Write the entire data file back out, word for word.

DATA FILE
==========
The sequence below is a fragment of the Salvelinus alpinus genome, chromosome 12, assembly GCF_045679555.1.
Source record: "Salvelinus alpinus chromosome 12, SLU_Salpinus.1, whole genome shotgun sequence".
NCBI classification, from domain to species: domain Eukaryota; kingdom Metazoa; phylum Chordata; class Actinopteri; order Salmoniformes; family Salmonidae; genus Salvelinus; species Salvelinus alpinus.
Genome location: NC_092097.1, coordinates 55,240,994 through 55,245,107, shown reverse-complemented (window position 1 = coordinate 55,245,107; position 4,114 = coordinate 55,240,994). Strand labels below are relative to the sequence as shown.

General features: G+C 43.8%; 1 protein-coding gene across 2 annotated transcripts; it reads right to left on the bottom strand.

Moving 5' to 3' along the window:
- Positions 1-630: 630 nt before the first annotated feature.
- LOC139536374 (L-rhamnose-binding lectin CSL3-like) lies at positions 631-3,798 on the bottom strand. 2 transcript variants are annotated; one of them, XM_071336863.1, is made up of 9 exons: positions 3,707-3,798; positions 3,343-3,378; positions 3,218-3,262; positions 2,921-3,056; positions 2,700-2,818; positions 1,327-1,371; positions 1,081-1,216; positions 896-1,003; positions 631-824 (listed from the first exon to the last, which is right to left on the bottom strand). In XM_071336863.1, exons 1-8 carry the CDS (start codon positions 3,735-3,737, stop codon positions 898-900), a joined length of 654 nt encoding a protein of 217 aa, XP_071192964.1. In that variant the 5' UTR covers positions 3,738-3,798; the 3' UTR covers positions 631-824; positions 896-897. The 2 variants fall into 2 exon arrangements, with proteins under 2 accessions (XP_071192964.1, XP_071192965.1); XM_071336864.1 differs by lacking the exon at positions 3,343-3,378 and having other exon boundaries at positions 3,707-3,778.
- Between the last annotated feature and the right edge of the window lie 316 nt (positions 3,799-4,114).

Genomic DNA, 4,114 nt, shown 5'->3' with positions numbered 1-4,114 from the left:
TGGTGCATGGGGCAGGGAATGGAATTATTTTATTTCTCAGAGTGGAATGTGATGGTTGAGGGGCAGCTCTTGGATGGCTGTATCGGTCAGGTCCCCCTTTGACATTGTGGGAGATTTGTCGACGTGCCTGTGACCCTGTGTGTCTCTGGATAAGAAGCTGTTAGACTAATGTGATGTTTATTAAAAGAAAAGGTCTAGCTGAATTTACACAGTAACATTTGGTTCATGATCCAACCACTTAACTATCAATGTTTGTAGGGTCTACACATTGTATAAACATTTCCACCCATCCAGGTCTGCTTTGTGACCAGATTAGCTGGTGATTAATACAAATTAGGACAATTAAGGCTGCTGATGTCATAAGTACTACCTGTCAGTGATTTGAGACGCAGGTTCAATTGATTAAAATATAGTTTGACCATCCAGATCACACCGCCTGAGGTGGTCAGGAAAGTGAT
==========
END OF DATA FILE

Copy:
The sequence below is a fragment of the Salvelinus alpinus genome, chromosome 12, assembly GCF_045679555.1.
Source record: "Salvelinus alpinus chromosome 12, SLU_Salpinus.1, whole genome shotgun sequence".
NCBI classification, from domain to species: domain Eukaryota; kingdom Metazoa; phylum Chordata; class Actinopteri; order Salmoniformes; family Salmonidae; genus Salvelinus; species Salvelinus alpinus.
Genome location: NC_092097.1, coordinates 55,240,994 through 55,245,107, shown reverse-complemented (window position 1 = coordinate 55,245,107; position 4,114 = coordinate 55,240,994). Strand labels below are relative to the sequence as shown.

General features: G+C 43.8%; 1 protein-coding gene across 2 annotated transcripts; it reads right to left on the bottom strand.

Moving 5' to 3' along the window:
- Positions 1-630: 630 nt before the first annotated feature.
- LOC139536374 (L-rhamnose-binding lectin CSL3-like) lies at positions 631-3,798 on the bottom strand. 2 transcript variants are annotated; one of them, XM_071336863.1, is made up of 9 exons: positions 3,707-3,798; positions 3,343-3,378; positions 3,218-3,262; positions 2,921-3,056; positions 2,700-2,818; positions 1,327-1,371; positions 1,081-1,216; positions 896-1,003; positions 631-824 (listed from the first exon to the last, which is right to left on the bottom strand). In XM_071336863.1, exons 1-8 carry the CDS (start codon positions 3,735-3,737, stop codon positions 898-900), a joined length of 654 nt encoding a protein of 217 aa, XP_071192964.1. In that variant the 5' UTR covers positions 3,738-3,798; the 3' UTR covers positions 631-824; positions 896-897. The 2 variants fall into 2 exon arrangements, with proteins under 2 accessions (XP_071192964.1, XP_071192965.1); XM_071336864.1 differs by lacking the exon at positions 3,343-3,378 and having other exon boundaries at positions 3,707-3,778.
- Between the last annotated feature and the right edge of the window lie 316 nt (positions 3,799-4,114).

Genomic DNA, 4,114 nt, shown 5'->3' with positions numbered 1-4,114 from the left:
TGGTGCATGGGGCAGGGAATGGAATTATTTTATTTCTCAGAGTGGAATGTGATGGTTGAGGGGCAGCTCTTGGATGGCTGTATCGGTCAGGTCCCCCTTTGACATTGTGGGAGATTTGTCGACGTGCCTGTGACCCTGTGTGTCTCTGGATAAGAAGCTGTTAGACTAATGTGATGTTTATTAAAAGAAAAGGTCTAGCTGAATTTACACAGTAACATTTGGTTCATGATCCAACCACTTAACTATCAATGTTTGTAGGGTCTACACATTGTATAAACATTTCCACCCATCCAGGTCTGCTTTGTGACCAGATTAGCTGGTGATTAATACAAATTAGGACAATTAAGGCTGCTGATGTCATAAGTACTACCTGTCAGTGATTTGAGACGCAGGTTCAATTGATTAAAATATAGTTTGACCATCCAGATCACACCGCCTGAGGTGGTCAGGAAAGTGAT